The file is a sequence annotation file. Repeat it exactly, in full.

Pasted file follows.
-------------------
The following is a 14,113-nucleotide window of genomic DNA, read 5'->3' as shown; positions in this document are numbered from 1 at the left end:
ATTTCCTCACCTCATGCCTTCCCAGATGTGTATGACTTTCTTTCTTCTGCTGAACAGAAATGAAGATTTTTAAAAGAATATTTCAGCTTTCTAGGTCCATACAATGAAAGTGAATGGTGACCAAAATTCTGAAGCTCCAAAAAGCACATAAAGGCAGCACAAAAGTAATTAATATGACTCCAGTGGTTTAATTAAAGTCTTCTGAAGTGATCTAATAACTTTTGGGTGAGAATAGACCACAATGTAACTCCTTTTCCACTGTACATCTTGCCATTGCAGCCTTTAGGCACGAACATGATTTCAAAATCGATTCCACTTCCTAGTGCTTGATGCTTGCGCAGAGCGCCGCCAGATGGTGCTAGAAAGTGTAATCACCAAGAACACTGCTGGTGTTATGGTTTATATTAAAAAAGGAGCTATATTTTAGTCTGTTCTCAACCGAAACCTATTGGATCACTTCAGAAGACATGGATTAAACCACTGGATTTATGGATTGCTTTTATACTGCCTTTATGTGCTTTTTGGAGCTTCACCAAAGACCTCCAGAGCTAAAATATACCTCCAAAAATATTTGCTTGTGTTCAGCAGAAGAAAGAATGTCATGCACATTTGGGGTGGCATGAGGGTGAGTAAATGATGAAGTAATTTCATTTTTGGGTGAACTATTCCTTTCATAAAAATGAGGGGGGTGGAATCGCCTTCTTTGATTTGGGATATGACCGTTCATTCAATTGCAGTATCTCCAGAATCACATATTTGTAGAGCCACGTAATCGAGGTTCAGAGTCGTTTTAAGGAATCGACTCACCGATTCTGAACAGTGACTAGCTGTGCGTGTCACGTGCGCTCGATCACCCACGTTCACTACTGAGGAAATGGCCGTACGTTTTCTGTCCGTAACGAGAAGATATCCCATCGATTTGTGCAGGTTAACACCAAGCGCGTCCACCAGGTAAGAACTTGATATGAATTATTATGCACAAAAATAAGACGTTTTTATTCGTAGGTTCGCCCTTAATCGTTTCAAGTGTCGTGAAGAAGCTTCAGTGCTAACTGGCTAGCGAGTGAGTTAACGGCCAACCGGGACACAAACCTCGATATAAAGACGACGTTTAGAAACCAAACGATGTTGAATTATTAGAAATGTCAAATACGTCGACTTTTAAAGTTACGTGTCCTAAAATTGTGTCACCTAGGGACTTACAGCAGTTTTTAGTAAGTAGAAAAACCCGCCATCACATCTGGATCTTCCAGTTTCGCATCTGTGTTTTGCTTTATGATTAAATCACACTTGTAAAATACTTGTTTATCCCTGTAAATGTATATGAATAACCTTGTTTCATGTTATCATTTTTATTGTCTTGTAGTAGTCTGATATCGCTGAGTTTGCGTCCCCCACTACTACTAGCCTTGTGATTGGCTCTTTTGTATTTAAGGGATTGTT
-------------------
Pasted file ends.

The following is a 14,113-nucleotide window of genomic DNA, read 5'->3' as shown; positions in this document are numbered from 1 at the left end:
ATTTCCTCACCTCATGCCTTCCCAGATGTGTATGACTTTCTTTCTTCTGCTGAACAGAAATGAAGATTTTTAAAAGAATATTTCAGCTTTCTAGGTCCATACAATGAAAGTGAATGGTGACCAAAATTCTGAAGCTCCAAAAAGCACATAAAGGCAGCACAAAAGTAATTAATATGACTCCAGTGGTTTAATTAAAGTCTTCTGAAGTGATCTAATAACTTTTGGGTGAGAATAGACCACAATGTAACTCCTTTTCCACTGTACATCTTGCCATTGCAGCCTTTAGGCACGAACATGATTTCAAAATCGATTCCACTTCCTAGTGCTTGATGCTTGCGCAGAGCGCCGCCAGATGGTGCTAGAAAGTGTAATCACCAAGAACACTGCTGGTGTTATGGTTTATATTAAAAAAGGAGCTATATTTTAGTCTGTTCTCAACCGAAACCTATTGGATCACTTCAGAAGACATGGATTAAACCACTGGATTTATGGATTGCTTTTATACTGCCTTTATGTGCTTTTTGGAGCTTCACCAAAGACCTCCAGAGCTAAAATATACCTCCAAAAATATTTGCTTGTGTTCAGCAGAAGAAAGAATGTCATGCACATTTGGGGTGGCATGAGGGTGAGTAAATGATGAAGTAATTTCATTTTTGGGTGAACTATTCCTTTCATAAAAATGAGGGGGGTGGAATCGCCTTCTTTGATTTGGGATATGACCGTTCATTCAATTGCAGTATCTCCAGAATCACATATTTGTAGAGCCACGTAATCGAGGTTCAGAGTCGTTTTAAGGAATCGACTCACCGATTCTGAACAGTGACTAGCTGTGCGTGTCACGTGCGCTCGATCACCCACGTTCACTACTGAGGAAATGGCCGTACGTTTTCTGTCCGTAACGAGAAGATATCCCATCGATTTGTGCAGGTTAACACCAAGCGCGTCCACCAGGTAAGAACTTGATATGAATTATTATGCACAAAAATAAGACGTTTTTATTCGTAGGTTCGCCCTTAATCGTTTCAAGTGTCGTGAAGAAGCTTCAGTGCTAACTGGCTAGCGAGTGAGTTAACGGCCAACCGGGACACAAACCTCGATATAAAGACGACGTTTAGAAACCAAACGATGTTGAATTATTAGAAATGTCAAATACGTCGACTTTTAAAGTTACGTGTCCTAAAATTGTGTCACCTAGGGACTTACAGCAGTTTTTAGTAAGTAGAAAAACCCGCCATCACATCTGGATCTTCCAGTTTCGCATCTGTGTTTTGCTTTATGATTAAATCACACTTGTAAAATACTTGTTTATCCCTGTAAATGTATATGAATAACCTTGTTTCATGTTATCATTTTTATTGTCTTGTAGTAGTCTGATATCGCTGAGTTTGCGTCCCCCACTACTACTAGCCTTGTGATTGGCTCTTTTGTATTTAAGGGATTGTT